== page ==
Essentials from ABC Casting's Laura Janeczko
ABC has dominated television for over 67 years. With a magical Disney touch (and a little bit of pixie dust), the network consistently launches the careers of industry professionals. ABC Casting is the agile operation behind all the success. With offices in LA and NYC, the department has elevated countless actors to prominence and continues to cultivate an ever-changing flow of new and diverse talents.
Laura Janeczko, a Casting Assistant for ABC’s NY office, is at the heart of it all. She exists in the frenzied world that acts as a precursor to production and thrives on assisting to make great TV. Janeczko paused from her duties to deliver some essential advice for performers and people aspiring to break into the casting business (should we call them “Casters”?)…
RP: So, how did you primarily get into Casting?
LJ: I got my first experiences with casting when I directed some projects in college. I realized that I liked the auditioning and casting process, and that I had somewhat of a knack for it. So after graduating I worked a little bit with Heidi Eklund of Hudson Valley Casting before starting as an intern at ABC Casting.
RP: What do you love most about the process and your journey thus far with ABC?
LJ: I really enjoy what I do here! What I love most about my journey thus far is probably the opportunities I've had to learn. Every day might present a new set of challenges - scheduling issues, last minute sessions, etc - so every day could be another chance for me to create solutions. I also learn so much from everyone else in my office - it's been such a great environment to learn and grow in.
RP: Besides in person auditions, how active, would you say, do Casting Directors scout out talent?
LJ: Everyone in our office is always going to a variety of performances around the city - Broadway, off-Broadway, comedy shows, showcases, you name it. We're always excited to see fresh faces that we didn't know before!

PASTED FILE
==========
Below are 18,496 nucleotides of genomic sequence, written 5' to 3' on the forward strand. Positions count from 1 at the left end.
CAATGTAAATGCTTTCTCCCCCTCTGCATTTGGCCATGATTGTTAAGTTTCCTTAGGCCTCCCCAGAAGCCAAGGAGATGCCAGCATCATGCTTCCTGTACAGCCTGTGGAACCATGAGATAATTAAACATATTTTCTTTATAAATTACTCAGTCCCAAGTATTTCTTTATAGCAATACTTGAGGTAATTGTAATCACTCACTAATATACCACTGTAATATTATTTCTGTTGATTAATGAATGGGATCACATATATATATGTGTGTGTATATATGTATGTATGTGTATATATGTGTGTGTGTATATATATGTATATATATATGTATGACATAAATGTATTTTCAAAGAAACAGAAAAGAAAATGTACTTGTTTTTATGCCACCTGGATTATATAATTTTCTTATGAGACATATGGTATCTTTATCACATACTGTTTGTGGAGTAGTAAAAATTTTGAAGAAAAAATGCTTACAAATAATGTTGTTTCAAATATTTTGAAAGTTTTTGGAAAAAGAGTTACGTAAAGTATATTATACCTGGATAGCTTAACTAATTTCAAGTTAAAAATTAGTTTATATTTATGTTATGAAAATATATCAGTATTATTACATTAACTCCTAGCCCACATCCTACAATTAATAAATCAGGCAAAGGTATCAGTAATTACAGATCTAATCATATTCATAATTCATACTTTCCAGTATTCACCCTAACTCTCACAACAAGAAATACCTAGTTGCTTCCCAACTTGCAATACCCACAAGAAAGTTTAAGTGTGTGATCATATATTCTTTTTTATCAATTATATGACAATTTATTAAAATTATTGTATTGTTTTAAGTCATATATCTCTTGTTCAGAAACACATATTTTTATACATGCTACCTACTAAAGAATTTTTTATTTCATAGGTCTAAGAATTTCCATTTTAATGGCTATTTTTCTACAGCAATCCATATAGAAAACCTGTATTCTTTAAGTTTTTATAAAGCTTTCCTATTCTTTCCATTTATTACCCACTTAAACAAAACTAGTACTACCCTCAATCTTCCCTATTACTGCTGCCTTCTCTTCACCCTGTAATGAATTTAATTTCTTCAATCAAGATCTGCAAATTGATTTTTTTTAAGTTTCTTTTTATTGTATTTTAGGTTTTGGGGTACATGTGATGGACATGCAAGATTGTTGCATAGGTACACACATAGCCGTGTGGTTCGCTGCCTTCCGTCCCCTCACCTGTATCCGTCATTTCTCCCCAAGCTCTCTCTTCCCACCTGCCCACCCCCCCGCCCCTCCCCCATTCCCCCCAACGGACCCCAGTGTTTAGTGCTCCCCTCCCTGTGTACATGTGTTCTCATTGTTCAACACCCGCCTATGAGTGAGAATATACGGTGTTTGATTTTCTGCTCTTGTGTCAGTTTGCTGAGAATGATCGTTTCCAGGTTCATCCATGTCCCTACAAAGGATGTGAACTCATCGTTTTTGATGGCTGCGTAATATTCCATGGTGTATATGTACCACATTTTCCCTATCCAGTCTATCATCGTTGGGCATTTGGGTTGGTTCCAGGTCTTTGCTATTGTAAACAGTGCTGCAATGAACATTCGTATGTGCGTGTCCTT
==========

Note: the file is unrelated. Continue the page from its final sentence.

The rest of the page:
RP: Do you find that "unknown actors" can make it in the door? Or is it more about having connections and a big time agent?
LJ: I can only really speak for our office, but if we know and love an actor, we will bring them in for appropriate roles regardless of whether they have a 'big time agent'. Connections help, but there are ways to build them - every project you work on or class you take gives you a new set of connections.
RP: What do you suggest actors do to get themselves out there?
LJ: Act as often as possible! Go out for things, but don't hesitate to do projects with friends as well to build up your reel and keep yourself acting (/writing/directing/etc.). There are also some good classes out there that actors can take. I think that the more you involve yourself with the acting community here, the more likely you are to build connections with fellow actors / filmmakers, and the more likely that your work and effort will be seen!
RP: Do you think it's important to "type" yourself as an actor?
LJ: Nope! I think it's important to know yourself as a person and an actor, but not to put yourself into strict boxes in terms of what kind of character you definitely could or couldn't play. Let the people on the other end decide whether they see you as something and want to bring you in for it!
RP: What is the biggest mistake that you find actors make in the audition room?
LJ: Not being fearless. Go in there and give it your all - even if it's not your role, the Casting Director is more likely to remember you if you gave a fearless audition.
RP: What do you find really impresses in the room?
LJ: Making imaginative choices - things that could only come from you and no one else. People on the other side need to see what you'd bring to a role.
RP: Generally, what do Casting Directors like to see on a resume?
LJ: A good representation of your skill set - if you can sing put your range, if you dance list what types of dance you're familiar with. You never know when a role will call for a specific skill in your wheelhouse!
RP: What’s your advice for people looking to break into casting?
LJ: The tough thing is that colleges don't really offer classes on casting, but an internship is a great way to start learning the ins and outs and begin building relationships. Keep yourself knowledgeable about talent by seeing shows, watching series, etc. Let your passion for it come through in your interviews and work your way up from there!
RP: On the other end, what would you say is you most valuable piece of encouragement for aspiring actors?
LJ: Do your research and be prepared when you go in for a role - know the terminology and be memorized. Then, when you're in the room (if you're going in for a role on TV that has an arc) don't forget to have fun with it and show us who you are!